20 Questions 20 Questions with Keith Bontrager

Second in the retrobike 20 questions series is a man who will need no introduction, Keith Bontrager. If you really need one check out his entry in the MTB Hall of Fame.


Keith building in the garage 1980

Retrobike: How's life?

Keith Bontrager: Life is pretty good, though complicated sometimes. Nothing
surprising I guess.

RB: Keith, what is the mtb holy grail?

KB: This is one for Gary F. He's best at that kind of question.

RB: And what is the mtb holy fail?

KB: Getting too carried away with the mtb holy grail.

RB: Desert Island Discs Scenario - one luxury. Bike or corkscrew? Or
something else?

KB: Bike, as long as there isn't too much sand. I have lots of ways to
get a cork out of a bottle besides a corkscrew.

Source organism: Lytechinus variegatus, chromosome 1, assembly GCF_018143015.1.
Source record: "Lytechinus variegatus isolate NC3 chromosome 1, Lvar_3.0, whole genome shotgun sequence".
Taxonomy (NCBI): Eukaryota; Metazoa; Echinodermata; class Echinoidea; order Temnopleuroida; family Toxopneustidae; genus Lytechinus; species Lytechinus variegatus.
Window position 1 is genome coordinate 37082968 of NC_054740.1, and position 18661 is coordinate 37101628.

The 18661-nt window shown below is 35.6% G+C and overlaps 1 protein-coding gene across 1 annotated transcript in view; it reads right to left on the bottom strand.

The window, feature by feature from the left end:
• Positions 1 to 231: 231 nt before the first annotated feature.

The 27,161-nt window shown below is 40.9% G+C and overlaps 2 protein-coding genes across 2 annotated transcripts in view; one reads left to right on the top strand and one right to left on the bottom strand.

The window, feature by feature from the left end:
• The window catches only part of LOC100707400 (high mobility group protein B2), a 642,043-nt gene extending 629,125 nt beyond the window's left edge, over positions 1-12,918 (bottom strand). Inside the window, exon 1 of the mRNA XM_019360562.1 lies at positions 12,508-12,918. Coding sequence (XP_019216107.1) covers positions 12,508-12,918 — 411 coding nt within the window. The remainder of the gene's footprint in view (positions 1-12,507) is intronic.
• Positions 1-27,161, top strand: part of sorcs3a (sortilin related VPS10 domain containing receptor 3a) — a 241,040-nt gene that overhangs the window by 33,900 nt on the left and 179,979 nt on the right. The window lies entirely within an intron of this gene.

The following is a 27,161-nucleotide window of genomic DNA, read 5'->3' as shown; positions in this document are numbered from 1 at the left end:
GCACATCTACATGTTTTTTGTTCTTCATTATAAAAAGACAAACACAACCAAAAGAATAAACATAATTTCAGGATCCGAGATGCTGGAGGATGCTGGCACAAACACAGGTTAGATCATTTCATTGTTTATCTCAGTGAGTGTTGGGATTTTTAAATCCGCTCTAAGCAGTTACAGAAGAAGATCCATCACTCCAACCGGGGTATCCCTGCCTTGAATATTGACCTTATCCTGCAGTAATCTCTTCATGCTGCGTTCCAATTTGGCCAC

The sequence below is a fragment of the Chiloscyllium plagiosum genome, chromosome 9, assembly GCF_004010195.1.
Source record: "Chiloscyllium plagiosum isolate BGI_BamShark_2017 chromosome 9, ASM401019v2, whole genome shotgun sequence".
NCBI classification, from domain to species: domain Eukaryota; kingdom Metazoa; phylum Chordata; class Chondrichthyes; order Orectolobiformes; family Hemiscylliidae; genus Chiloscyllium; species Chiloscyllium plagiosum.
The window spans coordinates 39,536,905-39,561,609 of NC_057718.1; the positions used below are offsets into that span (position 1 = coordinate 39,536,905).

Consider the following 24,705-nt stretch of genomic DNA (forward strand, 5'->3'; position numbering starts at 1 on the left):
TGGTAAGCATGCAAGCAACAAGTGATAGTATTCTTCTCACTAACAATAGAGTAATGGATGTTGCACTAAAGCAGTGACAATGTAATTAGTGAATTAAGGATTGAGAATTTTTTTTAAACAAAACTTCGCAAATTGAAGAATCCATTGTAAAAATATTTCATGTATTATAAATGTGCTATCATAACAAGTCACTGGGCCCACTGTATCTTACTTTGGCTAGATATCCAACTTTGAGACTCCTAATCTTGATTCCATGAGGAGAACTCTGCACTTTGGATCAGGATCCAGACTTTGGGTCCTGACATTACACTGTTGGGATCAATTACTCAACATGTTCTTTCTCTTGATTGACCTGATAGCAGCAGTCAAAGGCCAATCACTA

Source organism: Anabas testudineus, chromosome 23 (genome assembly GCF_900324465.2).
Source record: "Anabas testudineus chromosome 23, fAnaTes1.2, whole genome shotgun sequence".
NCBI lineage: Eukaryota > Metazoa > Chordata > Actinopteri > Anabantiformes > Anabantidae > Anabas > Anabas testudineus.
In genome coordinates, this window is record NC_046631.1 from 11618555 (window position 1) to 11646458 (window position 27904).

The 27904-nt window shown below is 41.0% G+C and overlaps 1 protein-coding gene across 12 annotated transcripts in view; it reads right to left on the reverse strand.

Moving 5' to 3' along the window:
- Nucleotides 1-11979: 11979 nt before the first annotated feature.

RB: Wine. Bike. Love. Pick two?

KB: Bike & love. You didn't say anything about beer and tequila so
I'll improvise accordingly.

RB: You've always been seen about over this side of the pond. What is it
about the UK that has had you racing up wet English mountains on a cx
bike or trudging the innevitable mudfest conveyor belt that is Mountain
Mayhem 24hr each year (but we love it), when you've got such a lovely
array of nature over there?

KB: I get bored laying around on the beach in the sun and I have all
these nice warm clothes I never get to wear when I am here. Plus, I
really like falling over in the mud.

RB: Keith, very important to know this about a chap, what's your
favourite cake? The bike celebrity cakometer reckons you're a Dundee
kind of a man....?

KB: I had to look up a recipe for the Dundee Cake.


Tipsy Apple Cake is currently my fave, made with Lairds Apple Jack, though I
am fickle so that could change anytime...

*(thumps Retrobike cake-o-meter as it clearly doesn't work very well) - ed.

RB: Should anodised purple ever come back?

KB: No.


KB racing motocross on his CZ 1976

RB: Or are you unaware it ever went away?

KB: I don't get out much.

RB: Progression is innevitable and usually nessessary, but they just